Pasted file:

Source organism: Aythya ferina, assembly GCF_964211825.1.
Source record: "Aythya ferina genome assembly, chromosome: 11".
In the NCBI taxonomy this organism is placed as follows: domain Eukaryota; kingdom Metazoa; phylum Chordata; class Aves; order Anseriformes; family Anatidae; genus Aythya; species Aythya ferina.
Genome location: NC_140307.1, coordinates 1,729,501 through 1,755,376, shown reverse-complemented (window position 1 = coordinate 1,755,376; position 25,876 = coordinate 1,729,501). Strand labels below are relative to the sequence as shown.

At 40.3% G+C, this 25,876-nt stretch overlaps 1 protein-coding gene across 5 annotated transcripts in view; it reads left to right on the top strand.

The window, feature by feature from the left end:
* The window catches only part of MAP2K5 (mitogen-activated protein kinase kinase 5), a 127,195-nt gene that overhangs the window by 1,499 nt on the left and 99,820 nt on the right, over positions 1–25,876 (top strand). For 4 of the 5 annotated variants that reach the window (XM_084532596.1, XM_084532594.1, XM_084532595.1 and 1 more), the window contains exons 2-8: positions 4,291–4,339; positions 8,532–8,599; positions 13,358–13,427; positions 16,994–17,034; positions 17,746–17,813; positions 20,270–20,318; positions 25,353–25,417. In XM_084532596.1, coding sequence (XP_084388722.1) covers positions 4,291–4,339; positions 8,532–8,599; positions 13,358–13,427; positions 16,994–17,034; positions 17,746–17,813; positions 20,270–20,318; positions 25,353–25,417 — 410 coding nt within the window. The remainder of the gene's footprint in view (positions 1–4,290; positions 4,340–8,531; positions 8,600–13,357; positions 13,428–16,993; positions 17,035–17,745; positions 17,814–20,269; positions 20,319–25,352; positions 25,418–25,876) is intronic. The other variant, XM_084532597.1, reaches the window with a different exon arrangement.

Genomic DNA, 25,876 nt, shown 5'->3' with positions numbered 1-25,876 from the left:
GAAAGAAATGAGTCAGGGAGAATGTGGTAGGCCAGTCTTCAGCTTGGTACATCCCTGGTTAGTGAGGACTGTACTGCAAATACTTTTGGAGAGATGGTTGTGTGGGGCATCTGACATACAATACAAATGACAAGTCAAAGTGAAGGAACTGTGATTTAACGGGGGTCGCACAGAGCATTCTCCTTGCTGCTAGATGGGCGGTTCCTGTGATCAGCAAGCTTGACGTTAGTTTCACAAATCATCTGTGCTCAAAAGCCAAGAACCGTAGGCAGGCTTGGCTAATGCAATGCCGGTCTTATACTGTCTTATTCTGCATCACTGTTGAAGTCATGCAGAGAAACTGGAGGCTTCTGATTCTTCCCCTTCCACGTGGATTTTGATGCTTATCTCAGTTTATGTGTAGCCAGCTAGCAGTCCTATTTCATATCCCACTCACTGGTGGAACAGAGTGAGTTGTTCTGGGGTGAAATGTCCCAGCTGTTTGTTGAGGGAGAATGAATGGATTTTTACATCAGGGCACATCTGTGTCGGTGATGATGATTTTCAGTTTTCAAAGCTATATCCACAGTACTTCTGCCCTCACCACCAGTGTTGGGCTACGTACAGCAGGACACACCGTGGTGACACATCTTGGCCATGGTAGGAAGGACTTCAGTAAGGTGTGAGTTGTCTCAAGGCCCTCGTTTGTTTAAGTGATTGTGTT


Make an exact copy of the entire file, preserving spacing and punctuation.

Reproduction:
Source organism: Aythya ferina, assembly GCF_964211825.1.
Source record: "Aythya ferina genome assembly, chromosome: 11".
In the NCBI taxonomy this organism is placed as follows: domain Eukaryota; kingdom Metazoa; phylum Chordata; class Aves; order Anseriformes; family Anatidae; genus Aythya; species Aythya ferina.
Genome location: NC_140307.1, coordinates 1,729,501 through 1,755,376, shown reverse-complemented (window position 1 = coordinate 1,755,376; position 25,876 = coordinate 1,729,501). Strand labels below are relative to the sequence as shown.

At 40.3% G+C, this 25,876-nt stretch overlaps 1 protein-coding gene across 5 annotated transcripts in view; it reads left to right on the top strand.

The window, feature by feature from the left end:
* The window catches only part of MAP2K5 (mitogen-activated protein kinase kinase 5), a 127,195-nt gene that overhangs the window by 1,499 nt on the left and 99,820 nt on the right, over positions 1–25,876 (top strand). For 4 of the 5 annotated variants that reach the window (XM_084532596.1, XM_084532594.1, XM_084532595.1 and 1 more), the window contains exons 2-8: positions 4,291–4,339; positions 8,532–8,599; positions 13,358–13,427; positions 16,994–17,034; positions 17,746–17,813; positions 20,270–20,318; positions 25,353–25,417. In XM_084532596.1, coding sequence (XP_084388722.1) covers positions 4,291–4,339; positions 8,532–8,599; positions 13,358–13,427; positions 16,994–17,034; positions 17,746–17,813; positions 20,270–20,318; positions 25,353–25,417 — 410 coding nt within the window. The remainder of the gene's footprint in view (positions 1–4,290; positions 4,340–8,531; positions 8,600–13,357; positions 13,428–16,993; positions 17,035–17,745; positions 17,814–20,269; positions 20,319–25,352; positions 25,418–25,876) is intronic. The other variant, XM_084532597.1, reaches the window with a different exon arrangement.

Genomic DNA, 25,876 nt, shown 5'->3' with positions numbered 1-25,876 from the left:
GAAAGAAATGAGTCAGGGAGAATGTGGTAGGCCAGTCTTCAGCTTGGTACATCCCTGGTTAGTGAGGACTGTACTGCAAATACTTTTGGAGAGATGGTTGTGTGGGGCATCTGACATACAATACAAATGACAAGTCAAAGTGAAGGAACTGTGATTTAACGGGGGTCGCACAGAGCATTCTCCTTGCTGCTAGATGGGCGGTTCCTGTGATCAGCAAGCTTGACGTTAGTTTCACAAATCATCTGTGCTCAAAAGCCAAGAACCGTAGGCAGGCTTGGCTAATGCAATGCCGGTCTTATACTGTCTTATTCTGCATCACTGTTGAAGTCATGCAGAGAAACTGGAGGCTTCTGATTCTTCCCCTTCCACGTGGATTTTGATGCTTATCTCAGTTTATGTGTAGCCAGCTAGCAGTCCTATTTCATATCCCACTCACTGGTGGAACAGAGTGAGTTGTTCTGGGGTGAAATGTCCCAGCTGTTTGTTGAGGGAGAATGAATGGATTTTTACATCAGGGCACATCTGTGTCGGTGATGATGATTTTCAGTTTTCAAAGCTATATCCACAGTACTTCTGCCCTCACCACCAGTGTTGGGCTACGTACAGCAGGACACACCGTGGTGACACATCTTGGCCATGGTAGGAAGGACTTCAGTAAGGTGTGAGTTGTCTCAAGGCCCTCGTTTGTTTAAGTGATTGTGTT